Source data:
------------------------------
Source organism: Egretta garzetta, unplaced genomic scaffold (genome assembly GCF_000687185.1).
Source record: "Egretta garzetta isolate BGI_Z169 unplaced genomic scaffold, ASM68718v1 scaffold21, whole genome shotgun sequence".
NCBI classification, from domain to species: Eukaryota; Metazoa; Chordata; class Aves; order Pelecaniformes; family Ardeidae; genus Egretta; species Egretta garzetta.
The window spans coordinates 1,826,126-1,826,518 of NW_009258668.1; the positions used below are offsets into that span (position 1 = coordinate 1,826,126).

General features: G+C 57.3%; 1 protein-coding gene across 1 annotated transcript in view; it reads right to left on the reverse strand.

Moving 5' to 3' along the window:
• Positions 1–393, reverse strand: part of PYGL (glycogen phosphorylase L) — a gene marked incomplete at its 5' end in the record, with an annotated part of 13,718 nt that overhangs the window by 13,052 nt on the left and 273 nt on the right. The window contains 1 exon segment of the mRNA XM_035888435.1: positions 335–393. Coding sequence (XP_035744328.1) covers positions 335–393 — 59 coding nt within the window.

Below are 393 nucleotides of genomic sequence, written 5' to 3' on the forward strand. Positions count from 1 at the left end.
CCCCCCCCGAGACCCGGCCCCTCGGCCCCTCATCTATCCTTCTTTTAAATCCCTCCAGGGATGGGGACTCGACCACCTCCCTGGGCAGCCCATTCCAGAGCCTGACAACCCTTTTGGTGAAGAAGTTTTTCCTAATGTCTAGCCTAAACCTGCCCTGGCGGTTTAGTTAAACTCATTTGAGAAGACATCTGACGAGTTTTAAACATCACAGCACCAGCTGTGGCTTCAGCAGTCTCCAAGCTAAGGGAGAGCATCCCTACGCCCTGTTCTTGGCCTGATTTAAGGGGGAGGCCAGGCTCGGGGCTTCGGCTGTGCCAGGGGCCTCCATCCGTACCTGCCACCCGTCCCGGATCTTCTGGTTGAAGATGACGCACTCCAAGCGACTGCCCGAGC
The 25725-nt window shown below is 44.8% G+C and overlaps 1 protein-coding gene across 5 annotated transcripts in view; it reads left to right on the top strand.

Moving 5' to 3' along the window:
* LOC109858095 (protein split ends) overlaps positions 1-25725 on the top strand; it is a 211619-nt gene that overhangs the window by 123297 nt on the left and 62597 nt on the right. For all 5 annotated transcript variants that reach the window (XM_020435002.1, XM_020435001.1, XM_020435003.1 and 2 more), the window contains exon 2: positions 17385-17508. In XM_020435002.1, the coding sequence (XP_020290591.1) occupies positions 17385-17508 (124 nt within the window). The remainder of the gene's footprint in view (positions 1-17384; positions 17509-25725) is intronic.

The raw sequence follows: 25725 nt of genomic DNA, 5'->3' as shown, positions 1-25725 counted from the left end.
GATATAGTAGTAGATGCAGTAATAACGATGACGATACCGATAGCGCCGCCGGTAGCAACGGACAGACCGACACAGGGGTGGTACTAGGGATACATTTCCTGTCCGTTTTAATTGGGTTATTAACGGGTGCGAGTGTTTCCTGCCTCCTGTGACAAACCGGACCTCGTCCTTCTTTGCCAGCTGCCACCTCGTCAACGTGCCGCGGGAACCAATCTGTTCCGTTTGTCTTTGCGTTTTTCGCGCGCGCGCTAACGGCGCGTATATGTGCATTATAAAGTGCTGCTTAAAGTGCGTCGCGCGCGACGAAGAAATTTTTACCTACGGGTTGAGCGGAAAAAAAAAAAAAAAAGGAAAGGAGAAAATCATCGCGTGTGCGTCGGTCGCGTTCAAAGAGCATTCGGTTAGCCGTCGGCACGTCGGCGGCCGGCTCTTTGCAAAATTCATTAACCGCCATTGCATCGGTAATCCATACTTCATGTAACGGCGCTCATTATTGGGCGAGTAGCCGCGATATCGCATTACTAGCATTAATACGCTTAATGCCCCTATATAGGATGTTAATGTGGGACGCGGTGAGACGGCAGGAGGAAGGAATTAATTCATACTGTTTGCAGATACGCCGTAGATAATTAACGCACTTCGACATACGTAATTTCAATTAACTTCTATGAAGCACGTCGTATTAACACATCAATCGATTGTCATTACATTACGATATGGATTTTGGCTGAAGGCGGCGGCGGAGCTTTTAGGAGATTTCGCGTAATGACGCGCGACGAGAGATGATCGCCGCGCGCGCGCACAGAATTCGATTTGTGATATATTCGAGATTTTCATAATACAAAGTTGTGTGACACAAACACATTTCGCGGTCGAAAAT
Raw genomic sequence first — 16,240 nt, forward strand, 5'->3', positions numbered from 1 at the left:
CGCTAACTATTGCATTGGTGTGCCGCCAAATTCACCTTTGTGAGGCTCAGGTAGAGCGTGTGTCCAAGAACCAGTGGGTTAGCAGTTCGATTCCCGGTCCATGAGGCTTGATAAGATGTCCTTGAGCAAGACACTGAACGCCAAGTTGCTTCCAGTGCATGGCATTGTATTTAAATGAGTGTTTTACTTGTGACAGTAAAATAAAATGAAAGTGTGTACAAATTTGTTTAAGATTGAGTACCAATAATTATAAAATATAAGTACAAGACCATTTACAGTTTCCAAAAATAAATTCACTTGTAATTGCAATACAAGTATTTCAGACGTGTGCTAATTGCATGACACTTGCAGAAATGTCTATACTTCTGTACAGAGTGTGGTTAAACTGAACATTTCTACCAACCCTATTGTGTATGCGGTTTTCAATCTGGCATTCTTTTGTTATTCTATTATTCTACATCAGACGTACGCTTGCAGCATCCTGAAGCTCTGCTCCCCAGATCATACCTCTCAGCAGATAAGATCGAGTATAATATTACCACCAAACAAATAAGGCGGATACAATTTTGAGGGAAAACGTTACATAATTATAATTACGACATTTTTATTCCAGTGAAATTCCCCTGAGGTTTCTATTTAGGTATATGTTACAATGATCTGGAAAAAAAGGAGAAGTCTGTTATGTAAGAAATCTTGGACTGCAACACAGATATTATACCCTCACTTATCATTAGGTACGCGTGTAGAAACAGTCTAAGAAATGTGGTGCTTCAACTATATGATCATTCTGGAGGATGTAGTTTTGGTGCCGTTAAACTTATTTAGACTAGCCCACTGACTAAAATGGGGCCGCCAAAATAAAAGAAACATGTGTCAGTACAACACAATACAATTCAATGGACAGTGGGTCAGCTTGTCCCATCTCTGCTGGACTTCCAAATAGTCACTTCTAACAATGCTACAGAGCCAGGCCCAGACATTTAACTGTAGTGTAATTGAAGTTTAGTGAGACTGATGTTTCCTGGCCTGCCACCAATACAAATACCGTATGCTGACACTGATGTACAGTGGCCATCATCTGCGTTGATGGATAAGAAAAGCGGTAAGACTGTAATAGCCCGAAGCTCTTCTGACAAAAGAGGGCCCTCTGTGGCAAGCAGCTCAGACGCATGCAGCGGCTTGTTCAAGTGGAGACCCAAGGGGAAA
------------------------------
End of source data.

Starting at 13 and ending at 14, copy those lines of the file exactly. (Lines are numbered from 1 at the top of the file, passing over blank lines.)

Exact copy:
The raw sequence follows: 25725 nt of genomic DNA, 5'->3' as shown, positions 1-25725 counted from the left end.
GATATAGTAGTAGATGCAGTAATAACGATGACGATACCGATAGCGCCGCCGGTAGCAACGGACAGACCGACACAGGGGTGGTACTAGGGATACATTTCCTGTCCGTTTTAATTGGGTTATTAACGGGTGCGAGTGTTTCCTGCCTCCTGTGACAAACCGGACCTCGTCCTTCTTTGCCAGCTGCCACCTCGTCAACGTGCCGCGGGAACCAATCTGTTCCGTTTGTCTTTGCGTTTTTCGCGCGCGCGCTAACGGCGCGTATATGTGCATTATAAAGTGCTGCTTAAAGTGCGTCGCGCGCGACGAAGAAATTTTTACCTACGGGTTGAGCGGAAAAAAAAAAAAAAAAGGAAAGGAGAAAATCATCGCGTGTGCGTCGGTCGCGTTCAAAGAGCATTCGGTTAGCCGTCGGCACGTCGGCGGCCGGCTCTTTGCAAAATTCATTAACCGCCATTGCATCGGTAATCCATACTTCATGTAACGGCGCTCATTATTGGGCGAGTAGCCGCGATATCGCATTACTAGCATTAATACGCTTAATGCCCCTATATAGGATGTTAATGTGGGACGCGGTGAGACGGCAGGAGGAAGGAATTAATTCATACTGTTTGCAGATACGCCGTAGATAATTAACGCACTTCGACATACGTAATTTCAATTAACTTCTATGAAGCACGTCGTATTAACACATCAATCGATTGTCATTACATTACGATATGGATTTTGGCTGAAGGCGGCGGCGGAGCTTTTAGGAGATTTCGCGTAATGACGCGCGACGAGAGATGATCGCCGCGCGCGCGCACAGAATTCGATTTGTGATATATTCGAGATTTTCATAATACAAAGTTGTGTGACACAAACACATTTCGCGGTCGAAAAT